'The Poet's House' review: Jean Thompson's coming-of-age novel is a keeper Jean Thompson's novel follows an insecure young woman as she's drawn into a clique of poets. The Poet's House is a story about the corrosive power of shame and the primal fear of sounding stupid.


Book Reviews

'The Poet's House' is a droll coming-of-age story — and an absolute keeper of a novel

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This is FRESH AIR. Our book critic Maureen Corrigan recommends a new novel she describes as a wry and vivid story about class, competition and the magic of art. It's called "The Poet's House," and it's by Jean Thompson, who's written 14 works of fiction, including The New York Times bestseller "The Year We Left Home." Here's Maureen's review of "The Poet's House."

MAUREEN CORRIGAN, BYLINE: There are books that I review and love and can't wait to put into the hands of friends who I think will love them, too. And then there's a subset of books I love that will never leave this house because I want them nearby to dip into, reread, feel comforted by. That sounds sentimental, I know. "The Poet's House" by Jean Thompson is the newest addition to that subset of books that's staying put. It's a closely observed, droll, coming-of-age story about an insecure young woman drawn into a shimmering clique of poets. It's also a wise story about the corrosive power of shame, the primal fear of sounding stupid, unsophisticated, sentimental.

Thompson's heroine is a 21-year-old woman named Carla Sawyer. Carla has taken a few courses at her local junior college in Northern California. But as she says, she has one of those brains that doesn't process words on a page very well. So she's working for a landscaper. It wasn't my dream job, she tells us, though I couldn't have said what was. Carla's mother and her live-in boyfriend both think she's selling herself short; so does Carla, sort of. From time to time, she says, I was overcome by a sadness or strangeness, a feeling of too much feeling, if that makes sense, of standing just outside of something desirable and urgent and important. And then I had to get a grip.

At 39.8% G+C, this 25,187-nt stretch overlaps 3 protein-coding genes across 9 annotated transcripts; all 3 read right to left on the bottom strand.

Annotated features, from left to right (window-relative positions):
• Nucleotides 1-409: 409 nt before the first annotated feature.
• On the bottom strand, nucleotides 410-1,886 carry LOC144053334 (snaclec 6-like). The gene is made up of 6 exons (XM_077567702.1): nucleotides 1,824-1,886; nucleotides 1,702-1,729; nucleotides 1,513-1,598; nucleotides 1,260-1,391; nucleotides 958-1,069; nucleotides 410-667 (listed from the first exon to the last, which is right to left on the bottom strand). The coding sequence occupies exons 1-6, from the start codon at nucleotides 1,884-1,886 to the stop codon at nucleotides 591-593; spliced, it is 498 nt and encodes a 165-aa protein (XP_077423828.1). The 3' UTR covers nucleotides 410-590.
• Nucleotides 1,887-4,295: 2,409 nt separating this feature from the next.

One day, Carla gets an assignment to tidy up the grounds of a sprawling house that sits on the edge of a canyon. It belongs to a Mrs. Boone, who's really a well-known older poet called Viridian. Here's Carla's first glimpse of Viridian. (Reading) She had long gray-and-silver hair brushed straight back from her forehead and standing out like a lion's mane. She wore loose, white, linen pants and a blue, knee-length top with wide, drooping sleeves. I saw older women wearing clothes like these in Marin - equal parts yoga practice and Star Wars costuming.

Of course, Viridian is charismatic, even more so because, as Carla notes, she guarded herself from any easy intimacy. After she loses her job with the landscaper, Carla begins showing up at Viridian's house in the late afternoon to tend to the flower beds, gratis, and to sit afterwards with Viridian and the other poets and writers who drop in. I didn't talk much, just listened, Carla says, soaking everything up. I wanted the clothes they wore, the lives they'd lived. I guess you could say I had a poetry crush.

Viridian reads her poems out loud to Carla, one on one, and Carla gets poetry for the first time. As she hesitantly ventures more deeply into Viridian's world - for instance, doing part-time work for a prestigious poetry magazine - Carla drifts apart from her boyfriend, and he angrily suggests that Carla is just some passing project for Viridian and her pals.

Thompson is such a nuanced writer that she avoids either-or categories. Like most people, the larger-than-life Viridian is a lot of things at once - a prima donna, for sure, and a bit of a manipulator, but also a sincere mentor. Writing through Carla's perspective gives the alert Thompson an opportunity to nail the social class microaggressions and misunderstandings that pop up again and again in conversations with Viridian's coterie, who literally speak a different language. When, for instance, the editor of that poetry magazine first approaches Carla about working there, he says, I wonder if you'd like to be on hand when we put together the next issue of the magazine. I wasn't sure what he meant, Carla tells us. Be on hand? Help out. Make phone calls. Keep track of author queries. Pick up the lunch order.

It takes a few more rounds of this elegant stumble-mumbling before Carla understands that this job is unpaid. The plot of "The Poet's House" climaxes at a remote writers' conference - always excellent fodder for satire - and concerns a hidden cache of valuable poems that Viridian has inherited from a former famous lover. Viridian refuses to publish them, and Carla must outmaneuver the various factions who want to use her to pressure Viridian. As absorbing as that plot is however, it's Thompson's charged depiction of Carla's unfocused yearning to be more that powers this story and makes it so emotionally resonant. "The Poets House," as I said, is a keeper.

GROSS: Maureen Corrigan is a professor of literature at Georgetown University. She reviewed "The Poets House" by Jean Thompson. After we take a short break, Lloyd Schwartz will review early recordings by the late violinist Joseph Szigeti that have been released on CD for the first time. This is FRESH AIR.


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